Dietary administration of sulforaphane-rich broccoli sprout extract (BSE) enhances MARCO expression in PBMCs. mRNA expression of Nrf2 target genes in PBMCs isolated from three healthy subjects at baseline (Pre) and immediately after 2 weeks (Post) of daily consumption of BSE containing 100 μM sulforaphane. Statistical analysis was conducted by a one-way ANOVA.

Discussion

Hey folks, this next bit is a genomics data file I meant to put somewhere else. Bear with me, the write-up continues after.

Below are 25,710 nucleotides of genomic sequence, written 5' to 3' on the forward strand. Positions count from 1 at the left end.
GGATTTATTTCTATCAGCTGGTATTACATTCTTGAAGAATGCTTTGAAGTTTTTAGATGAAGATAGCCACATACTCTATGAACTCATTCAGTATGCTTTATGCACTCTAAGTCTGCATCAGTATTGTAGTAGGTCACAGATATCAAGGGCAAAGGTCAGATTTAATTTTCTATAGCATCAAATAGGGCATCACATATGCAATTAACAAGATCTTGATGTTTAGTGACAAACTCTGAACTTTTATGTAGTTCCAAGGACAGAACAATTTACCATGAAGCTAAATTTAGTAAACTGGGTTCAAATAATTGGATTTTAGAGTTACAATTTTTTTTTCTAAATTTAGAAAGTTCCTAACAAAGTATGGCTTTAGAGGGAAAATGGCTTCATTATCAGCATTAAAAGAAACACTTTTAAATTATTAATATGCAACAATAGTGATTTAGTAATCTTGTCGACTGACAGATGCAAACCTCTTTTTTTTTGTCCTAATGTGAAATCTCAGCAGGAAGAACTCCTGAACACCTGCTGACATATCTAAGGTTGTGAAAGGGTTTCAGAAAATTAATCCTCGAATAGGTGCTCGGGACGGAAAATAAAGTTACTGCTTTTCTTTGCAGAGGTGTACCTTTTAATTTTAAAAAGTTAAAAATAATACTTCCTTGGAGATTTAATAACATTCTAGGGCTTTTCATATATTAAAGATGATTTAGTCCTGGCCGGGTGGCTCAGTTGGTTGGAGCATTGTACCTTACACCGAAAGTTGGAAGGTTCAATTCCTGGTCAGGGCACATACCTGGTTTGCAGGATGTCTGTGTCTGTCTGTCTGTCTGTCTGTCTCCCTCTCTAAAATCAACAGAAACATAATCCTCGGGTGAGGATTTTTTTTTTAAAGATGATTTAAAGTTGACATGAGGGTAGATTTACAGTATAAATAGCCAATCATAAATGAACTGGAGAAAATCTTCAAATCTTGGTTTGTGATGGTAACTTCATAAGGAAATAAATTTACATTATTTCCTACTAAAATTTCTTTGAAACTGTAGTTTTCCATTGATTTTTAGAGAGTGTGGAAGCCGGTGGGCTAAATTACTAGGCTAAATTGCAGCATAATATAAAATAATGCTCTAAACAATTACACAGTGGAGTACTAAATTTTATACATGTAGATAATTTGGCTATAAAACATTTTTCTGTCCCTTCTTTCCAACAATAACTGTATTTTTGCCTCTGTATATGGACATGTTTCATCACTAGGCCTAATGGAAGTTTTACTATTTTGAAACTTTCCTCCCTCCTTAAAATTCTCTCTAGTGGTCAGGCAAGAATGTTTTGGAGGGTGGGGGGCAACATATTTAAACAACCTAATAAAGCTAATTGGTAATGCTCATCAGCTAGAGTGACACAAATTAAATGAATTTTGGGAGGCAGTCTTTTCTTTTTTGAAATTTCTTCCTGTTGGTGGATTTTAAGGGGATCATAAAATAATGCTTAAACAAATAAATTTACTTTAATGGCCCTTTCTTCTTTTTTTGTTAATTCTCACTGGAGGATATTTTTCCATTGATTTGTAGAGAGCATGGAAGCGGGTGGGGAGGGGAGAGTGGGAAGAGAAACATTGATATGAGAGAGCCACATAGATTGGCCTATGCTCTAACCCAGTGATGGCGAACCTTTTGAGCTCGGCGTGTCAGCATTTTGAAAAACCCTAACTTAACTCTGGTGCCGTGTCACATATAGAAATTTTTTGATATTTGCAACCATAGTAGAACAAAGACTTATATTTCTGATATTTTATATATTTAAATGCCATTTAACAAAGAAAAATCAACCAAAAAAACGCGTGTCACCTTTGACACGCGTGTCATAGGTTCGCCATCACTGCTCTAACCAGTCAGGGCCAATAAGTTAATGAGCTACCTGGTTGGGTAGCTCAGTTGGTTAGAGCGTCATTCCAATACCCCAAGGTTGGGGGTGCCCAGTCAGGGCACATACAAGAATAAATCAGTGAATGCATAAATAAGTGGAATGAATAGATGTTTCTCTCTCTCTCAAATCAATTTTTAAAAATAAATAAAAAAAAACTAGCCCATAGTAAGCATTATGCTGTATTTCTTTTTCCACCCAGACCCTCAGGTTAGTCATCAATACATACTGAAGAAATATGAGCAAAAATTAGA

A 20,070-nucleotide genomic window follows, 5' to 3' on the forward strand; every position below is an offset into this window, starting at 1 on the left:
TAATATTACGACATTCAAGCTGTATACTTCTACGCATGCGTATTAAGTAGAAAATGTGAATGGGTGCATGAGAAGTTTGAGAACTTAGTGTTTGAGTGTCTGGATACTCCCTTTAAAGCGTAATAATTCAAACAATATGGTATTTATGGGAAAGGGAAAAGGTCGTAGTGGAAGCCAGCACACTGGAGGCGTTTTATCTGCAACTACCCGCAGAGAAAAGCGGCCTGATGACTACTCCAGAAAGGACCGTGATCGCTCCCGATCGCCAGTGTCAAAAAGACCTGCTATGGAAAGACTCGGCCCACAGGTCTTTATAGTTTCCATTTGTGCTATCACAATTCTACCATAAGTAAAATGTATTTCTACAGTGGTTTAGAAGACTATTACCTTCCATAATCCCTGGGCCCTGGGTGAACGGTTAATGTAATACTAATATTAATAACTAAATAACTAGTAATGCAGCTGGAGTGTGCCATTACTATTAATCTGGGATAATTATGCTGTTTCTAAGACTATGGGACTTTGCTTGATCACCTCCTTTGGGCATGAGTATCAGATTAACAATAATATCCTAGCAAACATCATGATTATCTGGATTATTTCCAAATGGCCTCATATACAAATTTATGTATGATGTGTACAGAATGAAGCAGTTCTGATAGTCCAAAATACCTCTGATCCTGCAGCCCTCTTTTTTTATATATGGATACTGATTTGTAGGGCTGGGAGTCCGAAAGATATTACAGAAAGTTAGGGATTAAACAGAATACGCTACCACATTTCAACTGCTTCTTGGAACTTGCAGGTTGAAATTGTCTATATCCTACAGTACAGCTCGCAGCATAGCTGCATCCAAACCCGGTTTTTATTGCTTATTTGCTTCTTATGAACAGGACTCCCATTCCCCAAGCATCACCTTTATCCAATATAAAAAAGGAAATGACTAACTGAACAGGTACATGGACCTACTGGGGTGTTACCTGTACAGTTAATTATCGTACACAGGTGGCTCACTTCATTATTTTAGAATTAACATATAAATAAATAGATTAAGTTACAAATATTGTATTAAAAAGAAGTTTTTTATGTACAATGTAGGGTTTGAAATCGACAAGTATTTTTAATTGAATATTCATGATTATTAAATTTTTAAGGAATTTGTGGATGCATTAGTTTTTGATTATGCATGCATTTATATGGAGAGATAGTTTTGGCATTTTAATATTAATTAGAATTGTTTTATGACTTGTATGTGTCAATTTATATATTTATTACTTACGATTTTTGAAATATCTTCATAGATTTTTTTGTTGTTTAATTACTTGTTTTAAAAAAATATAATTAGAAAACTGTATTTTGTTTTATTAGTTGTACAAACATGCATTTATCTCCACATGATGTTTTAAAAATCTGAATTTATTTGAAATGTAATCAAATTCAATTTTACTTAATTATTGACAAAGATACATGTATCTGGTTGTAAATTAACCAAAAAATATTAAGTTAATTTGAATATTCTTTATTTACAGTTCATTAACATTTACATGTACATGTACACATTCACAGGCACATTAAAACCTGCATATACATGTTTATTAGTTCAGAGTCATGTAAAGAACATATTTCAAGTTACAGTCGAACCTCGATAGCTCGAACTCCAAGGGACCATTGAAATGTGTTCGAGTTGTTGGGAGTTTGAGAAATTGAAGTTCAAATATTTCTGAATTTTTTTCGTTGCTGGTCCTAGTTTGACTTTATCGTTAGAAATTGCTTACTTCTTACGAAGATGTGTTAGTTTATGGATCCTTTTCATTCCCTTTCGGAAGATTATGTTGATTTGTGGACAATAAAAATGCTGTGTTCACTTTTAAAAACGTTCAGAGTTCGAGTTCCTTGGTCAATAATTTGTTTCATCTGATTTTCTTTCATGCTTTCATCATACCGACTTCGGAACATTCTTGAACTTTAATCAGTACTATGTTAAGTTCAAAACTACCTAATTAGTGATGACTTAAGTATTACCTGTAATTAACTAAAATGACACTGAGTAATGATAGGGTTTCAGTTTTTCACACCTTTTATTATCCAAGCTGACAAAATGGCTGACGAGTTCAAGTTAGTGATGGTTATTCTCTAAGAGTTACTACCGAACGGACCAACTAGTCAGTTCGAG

Cigarette smoking is believed to impair lung innate immunity by multiple mechanisms such as mucus hypersecretion, disruption of mucocillary clearance, and inhibition of antimicrobial peptides (9, 22). However, animal and clinical studies have established that impaired bacterial phagocytosis by alveolar macrophages in smokers with or without COPD is the main reason for increased risk of bacterial infection and colonization (35, 36). Here, we show that increasing expression of the scavenger receptor MARCO by targeting Nrf2 with sulforaphane may be an effective approach to improve bacterial phagocytosis and clearance ex vivo by alveolar macrophages of patients with COPD. Furthermore, we illustrate that sulforaphane improves pulmonary antibacterial defenses, specifically increased phagocytic ability, increased bacterial clearance, and decreased acute bacterial infections, in mice exposed to chronic cigarette smoke through Nrf2-dependent MARCO expression in alveolar macrophages.